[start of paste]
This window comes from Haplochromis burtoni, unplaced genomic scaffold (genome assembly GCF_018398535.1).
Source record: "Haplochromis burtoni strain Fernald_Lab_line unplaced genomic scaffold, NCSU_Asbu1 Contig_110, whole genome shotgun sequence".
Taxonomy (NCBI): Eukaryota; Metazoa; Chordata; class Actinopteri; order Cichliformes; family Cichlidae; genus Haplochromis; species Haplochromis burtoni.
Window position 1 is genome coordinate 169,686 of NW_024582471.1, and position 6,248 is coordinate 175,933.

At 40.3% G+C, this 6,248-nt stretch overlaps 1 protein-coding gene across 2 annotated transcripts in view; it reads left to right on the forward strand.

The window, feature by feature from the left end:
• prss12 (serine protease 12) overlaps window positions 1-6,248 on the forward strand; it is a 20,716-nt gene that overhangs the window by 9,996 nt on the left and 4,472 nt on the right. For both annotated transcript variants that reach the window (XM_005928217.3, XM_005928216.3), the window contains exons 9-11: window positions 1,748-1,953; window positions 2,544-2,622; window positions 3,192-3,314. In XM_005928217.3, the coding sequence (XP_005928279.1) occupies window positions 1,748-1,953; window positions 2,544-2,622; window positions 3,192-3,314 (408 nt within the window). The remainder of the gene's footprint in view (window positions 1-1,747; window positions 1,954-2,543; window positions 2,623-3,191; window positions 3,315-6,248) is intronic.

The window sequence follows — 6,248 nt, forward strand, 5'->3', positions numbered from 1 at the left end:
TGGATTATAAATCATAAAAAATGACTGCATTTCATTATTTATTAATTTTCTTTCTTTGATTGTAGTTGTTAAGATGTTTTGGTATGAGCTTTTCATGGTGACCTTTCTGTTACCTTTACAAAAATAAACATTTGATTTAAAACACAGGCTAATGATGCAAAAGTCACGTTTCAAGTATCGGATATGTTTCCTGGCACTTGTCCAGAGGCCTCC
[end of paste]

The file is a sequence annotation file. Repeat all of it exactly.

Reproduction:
This window comes from Haplochromis burtoni, unplaced genomic scaffold (genome assembly GCF_018398535.1).
Source record: "Haplochromis burtoni strain Fernald_Lab_line unplaced genomic scaffold, NCSU_Asbu1 Contig_110, whole genome shotgun sequence".
Taxonomy (NCBI): Eukaryota; Metazoa; Chordata; class Actinopteri; order Cichliformes; family Cichlidae; genus Haplochromis; species Haplochromis burtoni.
Window position 1 is genome coordinate 169,686 of NW_024582471.1, and position 6,248 is coordinate 175,933.

At 40.3% G+C, this 6,248-nt stretch overlaps 1 protein-coding gene across 2 annotated transcripts in view; it reads left to right on the forward strand.

The window, feature by feature from the left end:
• prss12 (serine protease 12) overlaps window positions 1-6,248 on the forward strand; it is a 20,716-nt gene that overhangs the window by 9,996 nt on the left and 4,472 nt on the right. For both annotated transcript variants that reach the window (XM_005928217.3, XM_005928216.3), the window contains exons 9-11: window positions 1,748-1,953; window positions 2,544-2,622; window positions 3,192-3,314. In XM_005928217.3, the coding sequence (XP_005928279.1) occupies window positions 1,748-1,953; window positions 2,544-2,622; window positions 3,192-3,314 (408 nt within the window). The remainder of the gene's footprint in view (window positions 1-1,747; window positions 1,954-2,543; window positions 2,623-3,191; window positions 3,315-6,248) is intronic.

The window sequence follows — 6,248 nt, forward strand, 5'->3', positions numbered from 1 at the left end:
TGGATTATAAATCATAAAAAATGACTGCATTTCATTATTTATTAATTTTCTTTCTTTGATTGTAGTTGTTAAGATGTTTTGGTATGAGCTTTTCATGGTGACCTTTCTGTTACCTTTACAAAAATAAACATTTGATTTAAAACACAGGCTAATGATGCAAAAGTCACGTTTCAAGTATCGGATATGTTTCCTGGCACTTGTCCAGAGGCCTCC